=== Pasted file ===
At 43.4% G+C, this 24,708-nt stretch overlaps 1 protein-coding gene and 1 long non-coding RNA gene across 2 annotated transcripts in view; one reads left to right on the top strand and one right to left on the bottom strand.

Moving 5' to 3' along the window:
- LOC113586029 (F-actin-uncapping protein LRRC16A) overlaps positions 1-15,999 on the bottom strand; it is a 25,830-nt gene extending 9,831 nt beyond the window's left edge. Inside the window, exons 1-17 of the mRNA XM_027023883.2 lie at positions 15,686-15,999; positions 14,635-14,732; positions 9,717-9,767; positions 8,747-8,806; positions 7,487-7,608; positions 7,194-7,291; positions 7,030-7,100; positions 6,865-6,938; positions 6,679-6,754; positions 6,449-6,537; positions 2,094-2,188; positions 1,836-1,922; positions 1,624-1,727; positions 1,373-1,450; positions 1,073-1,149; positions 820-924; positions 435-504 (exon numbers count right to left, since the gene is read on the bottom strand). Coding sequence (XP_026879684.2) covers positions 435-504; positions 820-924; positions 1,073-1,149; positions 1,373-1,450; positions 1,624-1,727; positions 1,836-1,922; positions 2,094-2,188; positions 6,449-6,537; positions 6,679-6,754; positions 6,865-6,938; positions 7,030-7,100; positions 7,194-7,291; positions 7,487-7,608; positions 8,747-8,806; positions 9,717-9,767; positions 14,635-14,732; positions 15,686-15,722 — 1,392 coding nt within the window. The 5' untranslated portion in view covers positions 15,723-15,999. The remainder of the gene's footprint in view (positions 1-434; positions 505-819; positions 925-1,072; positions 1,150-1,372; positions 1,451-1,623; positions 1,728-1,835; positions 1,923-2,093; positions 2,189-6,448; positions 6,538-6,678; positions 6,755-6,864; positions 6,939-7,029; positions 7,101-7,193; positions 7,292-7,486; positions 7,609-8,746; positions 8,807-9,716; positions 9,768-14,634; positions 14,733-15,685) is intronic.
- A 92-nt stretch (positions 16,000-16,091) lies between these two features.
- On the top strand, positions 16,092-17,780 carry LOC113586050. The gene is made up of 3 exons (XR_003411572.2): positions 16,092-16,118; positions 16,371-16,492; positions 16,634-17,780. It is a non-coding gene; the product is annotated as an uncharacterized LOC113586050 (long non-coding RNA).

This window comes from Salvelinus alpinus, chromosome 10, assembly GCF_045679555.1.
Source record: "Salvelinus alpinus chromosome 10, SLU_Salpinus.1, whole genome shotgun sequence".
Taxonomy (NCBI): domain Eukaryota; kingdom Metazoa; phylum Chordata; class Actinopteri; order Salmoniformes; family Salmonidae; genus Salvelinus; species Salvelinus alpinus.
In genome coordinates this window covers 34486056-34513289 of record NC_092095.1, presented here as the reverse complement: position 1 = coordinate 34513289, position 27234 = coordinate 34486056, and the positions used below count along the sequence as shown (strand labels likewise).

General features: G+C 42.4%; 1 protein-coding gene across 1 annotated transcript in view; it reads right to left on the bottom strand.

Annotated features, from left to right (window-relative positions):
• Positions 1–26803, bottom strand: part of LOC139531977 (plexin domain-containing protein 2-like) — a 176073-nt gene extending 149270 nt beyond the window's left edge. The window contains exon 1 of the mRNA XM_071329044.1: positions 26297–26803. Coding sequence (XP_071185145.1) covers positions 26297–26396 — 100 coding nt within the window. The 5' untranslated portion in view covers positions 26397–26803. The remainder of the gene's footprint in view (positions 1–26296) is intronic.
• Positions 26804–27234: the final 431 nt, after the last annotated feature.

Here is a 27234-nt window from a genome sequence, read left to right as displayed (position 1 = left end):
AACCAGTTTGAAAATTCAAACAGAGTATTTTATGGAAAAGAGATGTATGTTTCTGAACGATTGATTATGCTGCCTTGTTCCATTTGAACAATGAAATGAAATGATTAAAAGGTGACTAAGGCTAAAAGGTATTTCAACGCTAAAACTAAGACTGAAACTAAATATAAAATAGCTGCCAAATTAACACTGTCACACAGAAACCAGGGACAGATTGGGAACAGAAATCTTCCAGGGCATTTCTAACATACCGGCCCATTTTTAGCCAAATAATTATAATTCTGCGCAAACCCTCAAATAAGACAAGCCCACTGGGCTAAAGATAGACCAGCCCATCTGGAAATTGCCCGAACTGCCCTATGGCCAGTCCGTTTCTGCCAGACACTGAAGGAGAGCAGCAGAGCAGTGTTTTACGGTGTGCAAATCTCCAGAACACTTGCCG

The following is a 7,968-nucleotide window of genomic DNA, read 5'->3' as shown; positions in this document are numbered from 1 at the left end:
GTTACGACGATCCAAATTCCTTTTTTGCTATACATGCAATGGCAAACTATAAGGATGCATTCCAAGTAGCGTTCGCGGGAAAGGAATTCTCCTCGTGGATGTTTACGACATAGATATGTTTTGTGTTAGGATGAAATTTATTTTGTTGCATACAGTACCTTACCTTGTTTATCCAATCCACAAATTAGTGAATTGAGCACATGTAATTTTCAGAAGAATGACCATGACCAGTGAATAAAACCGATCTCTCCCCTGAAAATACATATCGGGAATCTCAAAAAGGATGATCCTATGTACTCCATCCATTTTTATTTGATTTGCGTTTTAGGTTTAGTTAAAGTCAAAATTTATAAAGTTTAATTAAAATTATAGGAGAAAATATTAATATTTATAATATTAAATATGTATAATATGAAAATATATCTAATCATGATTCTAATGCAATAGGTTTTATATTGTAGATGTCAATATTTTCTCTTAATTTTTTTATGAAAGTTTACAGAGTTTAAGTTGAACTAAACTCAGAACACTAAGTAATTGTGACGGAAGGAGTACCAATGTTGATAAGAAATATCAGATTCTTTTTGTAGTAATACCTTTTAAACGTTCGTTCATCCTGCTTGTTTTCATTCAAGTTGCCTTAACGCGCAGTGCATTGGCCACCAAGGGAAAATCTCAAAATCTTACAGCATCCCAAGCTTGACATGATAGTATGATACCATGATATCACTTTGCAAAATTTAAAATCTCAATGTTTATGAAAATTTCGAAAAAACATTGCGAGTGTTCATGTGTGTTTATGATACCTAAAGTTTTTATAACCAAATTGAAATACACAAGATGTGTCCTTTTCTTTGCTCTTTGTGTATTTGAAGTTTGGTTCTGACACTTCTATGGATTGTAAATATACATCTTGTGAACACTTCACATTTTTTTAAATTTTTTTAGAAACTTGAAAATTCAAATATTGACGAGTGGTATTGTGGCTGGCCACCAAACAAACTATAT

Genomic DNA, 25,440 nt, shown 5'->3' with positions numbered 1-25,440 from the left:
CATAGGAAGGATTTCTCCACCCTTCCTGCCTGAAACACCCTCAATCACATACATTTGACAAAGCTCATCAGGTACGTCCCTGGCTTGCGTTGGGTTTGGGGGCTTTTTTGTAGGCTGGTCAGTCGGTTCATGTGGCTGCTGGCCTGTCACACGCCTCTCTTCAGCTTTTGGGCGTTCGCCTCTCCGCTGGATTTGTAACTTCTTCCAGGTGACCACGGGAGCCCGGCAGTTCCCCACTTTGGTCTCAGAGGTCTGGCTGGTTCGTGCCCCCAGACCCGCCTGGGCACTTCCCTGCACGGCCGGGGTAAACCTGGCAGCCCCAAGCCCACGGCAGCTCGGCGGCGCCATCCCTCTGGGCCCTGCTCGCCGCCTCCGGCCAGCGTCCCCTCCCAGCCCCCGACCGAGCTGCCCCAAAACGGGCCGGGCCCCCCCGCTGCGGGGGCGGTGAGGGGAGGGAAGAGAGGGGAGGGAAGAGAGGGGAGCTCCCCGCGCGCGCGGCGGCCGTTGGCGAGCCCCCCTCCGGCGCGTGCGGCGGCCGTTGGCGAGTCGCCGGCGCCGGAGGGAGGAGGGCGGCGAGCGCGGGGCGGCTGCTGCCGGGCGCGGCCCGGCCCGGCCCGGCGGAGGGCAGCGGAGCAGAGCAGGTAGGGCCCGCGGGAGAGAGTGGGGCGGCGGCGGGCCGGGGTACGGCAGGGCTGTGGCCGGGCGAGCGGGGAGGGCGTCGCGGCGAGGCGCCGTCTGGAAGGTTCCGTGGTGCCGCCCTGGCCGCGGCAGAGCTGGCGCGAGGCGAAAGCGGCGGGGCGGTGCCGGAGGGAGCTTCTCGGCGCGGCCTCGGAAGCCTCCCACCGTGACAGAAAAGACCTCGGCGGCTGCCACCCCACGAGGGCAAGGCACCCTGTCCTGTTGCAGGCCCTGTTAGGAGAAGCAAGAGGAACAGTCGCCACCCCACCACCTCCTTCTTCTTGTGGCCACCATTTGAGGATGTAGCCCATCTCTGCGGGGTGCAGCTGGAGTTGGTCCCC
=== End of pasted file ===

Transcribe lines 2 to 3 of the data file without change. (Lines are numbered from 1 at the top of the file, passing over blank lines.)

Moving 5' to 3' along the window:
- LOC113586029 (F-actin-uncapping protein LRRC16A) overlaps positions 1-15,999 on the bottom strand; it is a 25,830-nt gene extending 9,831 nt beyond the window's left edge. Inside the window, exons 1-17 of the mRNA XM_027023883.2 lie at positions 15,686-15,999; positions 14,635-14,732; positions 9,717-9,767; positions 8,747-8,806; positions 7,487-7,608; positions 7,194-7,291; positions 7,030-7,100; positions 6,865-6,938; positions 6,679-6,754; positions 6,449-6,537; positions 2,094-2,188; positions 1,836-1,922; positions 1,624-1,727; positions 1,373-1,450; positions 1,073-1,149; positions 820-924; positions 435-504 (exon numbers count right to left, since the gene is read on the bottom strand). Coding sequence (XP_026879684.2) covers positions 435-504; positions 820-924; positions 1,073-1,149; positions 1,373-1,450; positions 1,624-1,727; positions 1,836-1,922; positions 2,094-2,188; positions 6,449-6,537; positions 6,679-6,754; positions 6,865-6,938; positions 7,030-7,100; positions 7,194-7,291; positions 7,487-7,608; positions 8,747-8,806; positions 9,717-9,767; positions 14,635-14,732; positions 15,686-15,722 — 1,392 coding nt within the window. The 5' untranslated portion in view covers positions 15,723-15,999. The remainder of the gene's footprint in view (positions 1-434; positions 505-819; positions 925-1,072; positions 1,150-1,372; positions 1,451-1,623; positions 1,728-1,835; positions 1,923-2,093; positions 2,189-6,448; positions 6,538-6,678; positions 6,755-6,864; positions 6,939-7,029; positions 7,101-7,193; positions 7,292-7,486; positions 7,609-8,746; positions 8,807-9,716; positions 9,768-14,634; positions 14,733-15,685) is intronic.